I was pretty sure this dude was waiting for me! (photo via: http://hercxena.wikia.com/wiki/File:Green-eyed_monster_close_up.jpg)

After a hearty laugh at my foolishness and a few reassuring hugs, I ascended the stairs for my third attempt at sleep, but the sandman would not find me. The smoke was intolerable and we decided to abandon our home by the sea a few hours early. Covering our mouths and noses we carried the rest of our belongings to our car and drove caravan style to the realtor’s office to drop off the keys. This is when the vacation gods decided to get one last lick in. As we pulled out of the realtor’s parking lot, my youngest daughter’s boyfriend somehow managed to rear end my oldest daughter’s car. Thankfully, the hit wasn’t hard enough for her airbag to deploy, but it was hard enough for my daughter’s neck to feel jerked out of whack. A quick (and, yes, I really do mean quick—props to Outer Banks Hospital’s emergency department) trip to the emergency room revealed a slightly sprained neck, but no serious damage. After many rest stops, some complaining and a wrong turn or two, we arrived home around 8:00 last night no worse for the wear.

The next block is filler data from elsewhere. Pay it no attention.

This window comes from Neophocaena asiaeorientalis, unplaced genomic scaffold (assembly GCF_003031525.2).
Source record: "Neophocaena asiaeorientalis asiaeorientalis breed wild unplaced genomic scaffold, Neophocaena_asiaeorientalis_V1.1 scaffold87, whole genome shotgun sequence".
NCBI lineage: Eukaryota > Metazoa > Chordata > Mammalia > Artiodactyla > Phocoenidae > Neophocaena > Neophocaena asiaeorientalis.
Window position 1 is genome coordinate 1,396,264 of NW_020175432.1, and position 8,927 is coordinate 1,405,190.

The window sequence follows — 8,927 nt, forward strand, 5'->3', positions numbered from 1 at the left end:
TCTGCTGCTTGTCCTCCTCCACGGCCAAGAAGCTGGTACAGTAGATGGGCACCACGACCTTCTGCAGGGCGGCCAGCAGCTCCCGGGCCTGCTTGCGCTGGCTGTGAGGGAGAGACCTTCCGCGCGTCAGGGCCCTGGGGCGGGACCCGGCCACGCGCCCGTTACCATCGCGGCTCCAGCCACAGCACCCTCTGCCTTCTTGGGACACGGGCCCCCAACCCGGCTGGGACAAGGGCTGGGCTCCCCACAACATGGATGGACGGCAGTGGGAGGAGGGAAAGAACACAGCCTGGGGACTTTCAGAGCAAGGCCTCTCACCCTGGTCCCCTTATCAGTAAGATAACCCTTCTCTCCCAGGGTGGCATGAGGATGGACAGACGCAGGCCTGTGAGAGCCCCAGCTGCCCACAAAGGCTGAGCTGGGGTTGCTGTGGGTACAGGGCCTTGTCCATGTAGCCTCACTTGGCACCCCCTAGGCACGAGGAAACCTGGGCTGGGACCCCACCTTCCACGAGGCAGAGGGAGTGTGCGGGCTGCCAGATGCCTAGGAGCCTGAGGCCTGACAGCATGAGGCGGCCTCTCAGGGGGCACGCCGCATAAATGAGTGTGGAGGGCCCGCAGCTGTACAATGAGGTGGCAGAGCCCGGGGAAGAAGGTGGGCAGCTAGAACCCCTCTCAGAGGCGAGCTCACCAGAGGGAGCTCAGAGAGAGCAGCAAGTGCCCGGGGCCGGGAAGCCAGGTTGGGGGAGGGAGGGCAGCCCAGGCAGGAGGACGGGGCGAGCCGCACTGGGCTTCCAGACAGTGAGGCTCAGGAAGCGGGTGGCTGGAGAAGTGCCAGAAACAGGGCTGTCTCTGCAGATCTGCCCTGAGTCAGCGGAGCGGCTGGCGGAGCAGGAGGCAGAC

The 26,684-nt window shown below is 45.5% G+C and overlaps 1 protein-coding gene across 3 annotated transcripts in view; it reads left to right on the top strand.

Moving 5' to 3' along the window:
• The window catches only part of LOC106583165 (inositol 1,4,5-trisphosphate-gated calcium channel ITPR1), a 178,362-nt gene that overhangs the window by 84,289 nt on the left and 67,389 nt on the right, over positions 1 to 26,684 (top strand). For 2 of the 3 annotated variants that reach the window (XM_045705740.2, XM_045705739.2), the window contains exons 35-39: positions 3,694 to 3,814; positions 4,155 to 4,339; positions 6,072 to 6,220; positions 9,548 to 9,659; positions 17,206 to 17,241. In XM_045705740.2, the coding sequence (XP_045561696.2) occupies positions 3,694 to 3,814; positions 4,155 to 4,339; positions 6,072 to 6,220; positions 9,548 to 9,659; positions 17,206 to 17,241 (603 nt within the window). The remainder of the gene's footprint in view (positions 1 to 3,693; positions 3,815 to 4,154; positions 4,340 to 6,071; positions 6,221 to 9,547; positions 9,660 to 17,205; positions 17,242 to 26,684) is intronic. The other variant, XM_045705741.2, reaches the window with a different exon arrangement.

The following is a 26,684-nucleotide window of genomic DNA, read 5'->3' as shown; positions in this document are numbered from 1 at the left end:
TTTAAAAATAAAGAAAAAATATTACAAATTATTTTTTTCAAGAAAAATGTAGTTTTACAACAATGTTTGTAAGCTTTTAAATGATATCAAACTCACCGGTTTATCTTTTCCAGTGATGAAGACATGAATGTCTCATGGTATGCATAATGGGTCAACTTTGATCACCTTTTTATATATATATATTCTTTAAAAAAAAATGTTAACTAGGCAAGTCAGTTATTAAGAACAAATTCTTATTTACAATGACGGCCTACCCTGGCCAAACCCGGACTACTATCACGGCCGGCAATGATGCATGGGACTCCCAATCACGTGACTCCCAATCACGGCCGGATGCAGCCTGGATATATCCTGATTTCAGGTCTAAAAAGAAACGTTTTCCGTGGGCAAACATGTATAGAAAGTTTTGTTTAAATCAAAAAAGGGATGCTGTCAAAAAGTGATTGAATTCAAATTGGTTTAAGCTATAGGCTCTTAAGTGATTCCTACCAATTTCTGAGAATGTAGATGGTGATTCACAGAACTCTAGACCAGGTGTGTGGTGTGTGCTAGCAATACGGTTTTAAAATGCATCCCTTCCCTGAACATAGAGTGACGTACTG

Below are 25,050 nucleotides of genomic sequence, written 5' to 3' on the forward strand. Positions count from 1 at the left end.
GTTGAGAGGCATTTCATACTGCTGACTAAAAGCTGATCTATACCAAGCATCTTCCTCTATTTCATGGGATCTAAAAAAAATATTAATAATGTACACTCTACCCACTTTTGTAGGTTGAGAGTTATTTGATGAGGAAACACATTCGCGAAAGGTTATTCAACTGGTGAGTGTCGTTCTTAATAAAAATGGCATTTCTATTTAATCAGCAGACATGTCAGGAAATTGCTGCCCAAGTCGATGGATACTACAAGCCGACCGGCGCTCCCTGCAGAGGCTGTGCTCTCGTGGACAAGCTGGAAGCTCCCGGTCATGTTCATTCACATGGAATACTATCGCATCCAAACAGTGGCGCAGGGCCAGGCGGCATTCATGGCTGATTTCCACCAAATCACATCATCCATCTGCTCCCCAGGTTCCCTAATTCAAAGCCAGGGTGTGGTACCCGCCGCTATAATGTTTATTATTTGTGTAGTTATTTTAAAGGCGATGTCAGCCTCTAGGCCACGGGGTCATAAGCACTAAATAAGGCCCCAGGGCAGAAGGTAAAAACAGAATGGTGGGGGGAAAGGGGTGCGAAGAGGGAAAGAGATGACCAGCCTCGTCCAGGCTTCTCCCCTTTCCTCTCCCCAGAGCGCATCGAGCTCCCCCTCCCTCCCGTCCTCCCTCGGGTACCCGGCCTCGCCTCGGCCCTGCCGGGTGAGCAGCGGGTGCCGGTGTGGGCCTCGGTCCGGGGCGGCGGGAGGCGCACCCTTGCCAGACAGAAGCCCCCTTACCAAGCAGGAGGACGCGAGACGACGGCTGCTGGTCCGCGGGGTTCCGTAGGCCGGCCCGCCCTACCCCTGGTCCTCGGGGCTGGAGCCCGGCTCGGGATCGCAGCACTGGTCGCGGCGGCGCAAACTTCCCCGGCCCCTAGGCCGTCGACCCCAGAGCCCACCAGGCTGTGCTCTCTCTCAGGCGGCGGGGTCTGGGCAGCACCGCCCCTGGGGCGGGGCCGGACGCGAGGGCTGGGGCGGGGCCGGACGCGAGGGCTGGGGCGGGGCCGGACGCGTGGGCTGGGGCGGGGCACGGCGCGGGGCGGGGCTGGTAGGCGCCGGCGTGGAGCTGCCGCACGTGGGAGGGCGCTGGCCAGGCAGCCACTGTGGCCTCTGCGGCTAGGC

Today when I look back on our “wretched” Sunday, I have to smile, because despite the smoke, the “spirits,” the fender bender and the lack of sleep, it really wasn’t the worst possible day that a family could share together. Perhaps the vacation gods were gently reminding me to not spend the last day of a nearly perfect vacation complaining!